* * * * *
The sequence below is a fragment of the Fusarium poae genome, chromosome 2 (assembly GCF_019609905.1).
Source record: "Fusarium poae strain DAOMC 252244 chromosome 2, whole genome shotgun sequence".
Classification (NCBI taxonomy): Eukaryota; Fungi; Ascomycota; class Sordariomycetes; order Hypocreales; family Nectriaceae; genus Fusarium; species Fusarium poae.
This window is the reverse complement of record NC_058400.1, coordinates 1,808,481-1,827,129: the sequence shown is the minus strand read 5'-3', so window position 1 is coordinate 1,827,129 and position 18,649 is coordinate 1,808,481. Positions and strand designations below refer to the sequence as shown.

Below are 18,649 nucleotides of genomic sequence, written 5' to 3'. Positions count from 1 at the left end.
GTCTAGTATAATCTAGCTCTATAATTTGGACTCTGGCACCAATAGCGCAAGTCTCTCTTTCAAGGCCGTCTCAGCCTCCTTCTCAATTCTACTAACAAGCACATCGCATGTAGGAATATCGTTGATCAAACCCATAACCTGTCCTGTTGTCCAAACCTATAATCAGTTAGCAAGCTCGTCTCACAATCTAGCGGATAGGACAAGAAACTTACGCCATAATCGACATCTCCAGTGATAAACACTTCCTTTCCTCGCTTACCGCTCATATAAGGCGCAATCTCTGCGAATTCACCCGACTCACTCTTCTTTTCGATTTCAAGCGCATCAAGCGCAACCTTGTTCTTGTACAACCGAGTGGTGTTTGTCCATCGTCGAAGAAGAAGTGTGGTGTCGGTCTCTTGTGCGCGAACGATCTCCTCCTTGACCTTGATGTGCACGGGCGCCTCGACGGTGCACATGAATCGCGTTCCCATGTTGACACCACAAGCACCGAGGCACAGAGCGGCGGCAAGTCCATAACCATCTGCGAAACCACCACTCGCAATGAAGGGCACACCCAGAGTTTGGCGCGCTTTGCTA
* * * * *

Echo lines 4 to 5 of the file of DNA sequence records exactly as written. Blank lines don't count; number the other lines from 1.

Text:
This window is the reverse complement of record NC_058400.1, coordinates 1,808,481-1,827,129: the sequence shown is the minus strand read 5'-3', so window position 1 is coordinate 1,827,129 and position 18,649 is coordinate 1,808,481. Positions and strand designations below refer to the sequence as shown.

Below are 18,649 nucleotides of genomic sequence, written 5' to 3'. Positions count from 1 at the left end.